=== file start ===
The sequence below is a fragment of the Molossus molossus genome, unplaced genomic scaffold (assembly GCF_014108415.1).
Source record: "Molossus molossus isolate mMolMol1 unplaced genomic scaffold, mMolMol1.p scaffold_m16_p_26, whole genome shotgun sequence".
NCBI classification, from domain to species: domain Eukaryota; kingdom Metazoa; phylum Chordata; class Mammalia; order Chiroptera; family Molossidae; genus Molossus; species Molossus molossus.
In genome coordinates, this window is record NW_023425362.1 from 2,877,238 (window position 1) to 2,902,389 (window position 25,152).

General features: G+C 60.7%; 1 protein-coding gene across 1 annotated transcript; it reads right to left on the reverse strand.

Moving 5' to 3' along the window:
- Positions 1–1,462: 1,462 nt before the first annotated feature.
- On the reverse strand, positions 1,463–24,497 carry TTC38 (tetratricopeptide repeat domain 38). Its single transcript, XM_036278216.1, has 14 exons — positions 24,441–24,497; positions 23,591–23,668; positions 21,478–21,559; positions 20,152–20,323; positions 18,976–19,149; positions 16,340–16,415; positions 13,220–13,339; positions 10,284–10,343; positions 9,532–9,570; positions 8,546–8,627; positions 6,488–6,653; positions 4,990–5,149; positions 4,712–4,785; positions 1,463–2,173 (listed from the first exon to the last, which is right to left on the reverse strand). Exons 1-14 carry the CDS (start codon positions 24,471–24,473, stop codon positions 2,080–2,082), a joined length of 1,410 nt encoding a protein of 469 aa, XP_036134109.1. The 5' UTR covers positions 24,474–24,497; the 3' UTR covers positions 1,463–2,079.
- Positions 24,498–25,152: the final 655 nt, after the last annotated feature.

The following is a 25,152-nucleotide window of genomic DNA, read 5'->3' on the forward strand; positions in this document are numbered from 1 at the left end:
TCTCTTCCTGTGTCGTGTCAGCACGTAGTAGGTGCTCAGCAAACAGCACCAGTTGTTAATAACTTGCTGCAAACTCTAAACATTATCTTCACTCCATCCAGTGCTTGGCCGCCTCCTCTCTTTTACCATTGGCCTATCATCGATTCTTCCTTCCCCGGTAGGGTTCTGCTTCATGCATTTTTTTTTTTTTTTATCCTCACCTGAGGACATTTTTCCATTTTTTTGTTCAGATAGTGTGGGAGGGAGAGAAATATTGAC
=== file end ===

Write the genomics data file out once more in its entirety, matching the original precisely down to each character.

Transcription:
The sequence below is a fragment of the Molossus molossus genome, unplaced genomic scaffold (assembly GCF_014108415.1).
Source record: "Molossus molossus isolate mMolMol1 unplaced genomic scaffold, mMolMol1.p scaffold_m16_p_26, whole genome shotgun sequence".
NCBI classification, from domain to species: domain Eukaryota; kingdom Metazoa; phylum Chordata; class Mammalia; order Chiroptera; family Molossidae; genus Molossus; species Molossus molossus.
In genome coordinates, this window is record NW_023425362.1 from 2,877,238 (window position 1) to 2,902,389 (window position 25,152).

General features: G+C 60.7%; 1 protein-coding gene across 1 annotated transcript; it reads right to left on the reverse strand.

Moving 5' to 3' along the window:
- Positions 1–1,462: 1,462 nt before the first annotated feature.
- On the reverse strand, positions 1,463–24,497 carry TTC38 (tetratricopeptide repeat domain 38). Its single transcript, XM_036278216.1, has 14 exons — positions 24,441–24,497; positions 23,591–23,668; positions 21,478–21,559; positions 20,152–20,323; positions 18,976–19,149; positions 16,340–16,415; positions 13,220–13,339; positions 10,284–10,343; positions 9,532–9,570; positions 8,546–8,627; positions 6,488–6,653; positions 4,990–5,149; positions 4,712–4,785; positions 1,463–2,173 (listed from the first exon to the last, which is right to left on the reverse strand). Exons 1-14 carry the CDS (start codon positions 24,471–24,473, stop codon positions 2,080–2,082), a joined length of 1,410 nt encoding a protein of 469 aa, XP_036134109.1. The 5' UTR covers positions 24,474–24,497; the 3' UTR covers positions 1,463–2,079.
- Positions 24,498–25,152: the final 655 nt, after the last annotated feature.

The following is a 25,152-nucleotide window of genomic DNA, read 5'->3' on the forward strand; positions in this document are numbered from 1 at the left end:
TCTCTTCCTGTGTCGTGTCAGCACGTAGTAGGTGCTCAGCAAACAGCACCAGTTGTTAATAACTTGCTGCAAACTCTAAACATTATCTTCACTCCATCCAGTGCTTGGCCGCCTCCTCTCTTTTACCATTGGCCTATCATCGATTCTTCCTTCCCCGGTAGGGTTCTGCTTCATGCATTTTTTTTTTTTTTTATCCTCACCTGAGGACATTTTTCCATTTTTTTGTTCAGATAGTGTGGGAGGGAGAGAAATATTGAC